How to Calculate the Cost of Painting Your Home's Exterior

Young woman painting the porch rail of her house.

Home improvements often cost a pretty penny. However, some of them are definitely worth the cost if they increase the value of your home, not to mention the appearance and your enjoyment when you see it. Giving the exterior of your home a new, fresh coat of paint is a valuable investment, especially for curb appeal. Determining how much it will cost is not that difficult, and can help you put a monetary value to such an upgrade. You may decide you want to paint it yourself, if the cost of a professional painter is higher than your budget allows, but you would be investing more of your own time.

What You're Paying For

The two primary costs to painting the exterior of your home are going to be supplies and labor, if you have a professional do the work.

Labor is going to be one of the biggest cost factors associated with this calculation. It also may be one of the things that can fluctuate a great deal from one painting company to the next, and depending on where you live. If you are going to pay a professional painting company to paint your home, get several labor quotes so you can compare their fee. Determine if they charge by the hour or by the job. Additionally you can check with different company reviews or ask people you trust to recommend a company to do the job.

The costs for supplies don’t fluctuate that much, unless you are comparing the really low end paint with a high end quality paint. You want something durable of course, and costs can vary when it comes to quality. Shop around and look at the different paint options before selecting the one you want to go with. It may be tempting, but it's almost never worth it to try and save money with lower quality paint. You won't be happy with the result.

Painting the house yourself, you’ll need other supplies as well, such as primer, paint brushes, paint trays, tape, etc... You may want to consider buying or renting a paint sprayer to make the job easier. If you use a professional paint company, they will determine the cost because they usually select the paint and supplies.

Taking Measurements

To start off, measure the height and width of each exterior wall. Multiply the height by the width for each wall and this will be your square footage for that wall. Add the square footage for each wall and you will have the total square feet you need to paint. If you have any porch areas that need to be painted, measure them and determine the square footage to add in, including any posts or fixtures as well. Then you need to measure the windows and doors to get their square footage and subtract that from your total.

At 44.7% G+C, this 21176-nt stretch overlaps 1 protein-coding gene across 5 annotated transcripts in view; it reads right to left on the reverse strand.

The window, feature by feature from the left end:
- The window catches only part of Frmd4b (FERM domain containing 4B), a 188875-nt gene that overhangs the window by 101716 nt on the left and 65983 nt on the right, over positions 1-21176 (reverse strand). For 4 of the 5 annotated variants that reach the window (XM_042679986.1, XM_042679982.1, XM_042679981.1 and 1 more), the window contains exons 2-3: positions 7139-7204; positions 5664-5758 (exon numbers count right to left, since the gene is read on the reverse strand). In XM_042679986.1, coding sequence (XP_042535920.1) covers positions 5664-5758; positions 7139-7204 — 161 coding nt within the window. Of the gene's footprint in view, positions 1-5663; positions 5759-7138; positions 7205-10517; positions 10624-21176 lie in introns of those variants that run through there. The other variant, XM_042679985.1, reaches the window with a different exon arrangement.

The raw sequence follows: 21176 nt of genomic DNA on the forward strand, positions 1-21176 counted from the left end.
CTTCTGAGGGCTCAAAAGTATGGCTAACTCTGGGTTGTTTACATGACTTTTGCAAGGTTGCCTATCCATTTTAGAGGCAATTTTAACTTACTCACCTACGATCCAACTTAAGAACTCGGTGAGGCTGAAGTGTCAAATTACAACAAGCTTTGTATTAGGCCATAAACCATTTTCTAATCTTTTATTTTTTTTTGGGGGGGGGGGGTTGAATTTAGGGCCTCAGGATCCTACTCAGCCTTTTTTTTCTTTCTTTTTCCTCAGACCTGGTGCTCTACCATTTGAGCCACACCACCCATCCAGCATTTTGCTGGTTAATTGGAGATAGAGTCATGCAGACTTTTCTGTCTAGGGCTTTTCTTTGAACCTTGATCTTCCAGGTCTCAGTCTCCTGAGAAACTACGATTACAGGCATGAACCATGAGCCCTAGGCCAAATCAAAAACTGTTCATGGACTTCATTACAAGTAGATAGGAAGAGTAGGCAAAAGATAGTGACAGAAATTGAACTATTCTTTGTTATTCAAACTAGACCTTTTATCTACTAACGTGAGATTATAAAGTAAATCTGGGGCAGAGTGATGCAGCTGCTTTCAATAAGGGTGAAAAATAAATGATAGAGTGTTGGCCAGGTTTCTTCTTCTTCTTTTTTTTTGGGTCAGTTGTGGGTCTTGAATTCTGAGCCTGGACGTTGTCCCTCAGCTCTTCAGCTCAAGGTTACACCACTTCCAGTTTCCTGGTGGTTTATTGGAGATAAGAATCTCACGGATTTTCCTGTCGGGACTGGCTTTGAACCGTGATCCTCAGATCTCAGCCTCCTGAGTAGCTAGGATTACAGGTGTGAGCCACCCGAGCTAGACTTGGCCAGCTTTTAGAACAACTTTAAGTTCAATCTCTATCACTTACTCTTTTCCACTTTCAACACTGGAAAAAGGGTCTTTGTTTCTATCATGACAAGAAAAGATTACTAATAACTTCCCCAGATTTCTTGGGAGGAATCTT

Calculators Make It Easy

There are many online calculators from hardware stores or professional paint stores that give you a cost estimate based on the factors like the measurement for each exterior wall of your home, the number of windows, posts, doors, or exterior features, and your zip code. It’s simple to plug in the given information and the website calculator gives you a general estimate. Some go into more detail and want exact numbers of certain kinds of doors, or porches to help with specifics of the online quote.

With your total square feet to cover, you can determine approximately the amount of paint. Most cans of paint will cover about 350 square feet. If you need to buy primer too, a can of primer will cover about 330 square feet. So take your total square feet and divide it by 350 feet to determine how many cans of paint you need. Divide your total square feet by 330 for your primer needs as well. Remember that this is only approximate. Factors like the weather and the type of surface (stucco vs. clapboard) will affect the actual amount of paint you use. Once you have selected your paint, you can multiply the cost of one gallon of paint by how many cans you need and get a general idea of the cost for just the paint. Price out your remaining supplies if you are doing it yourself and you will have a general idea of your total cost of supplies for you to do it yourself.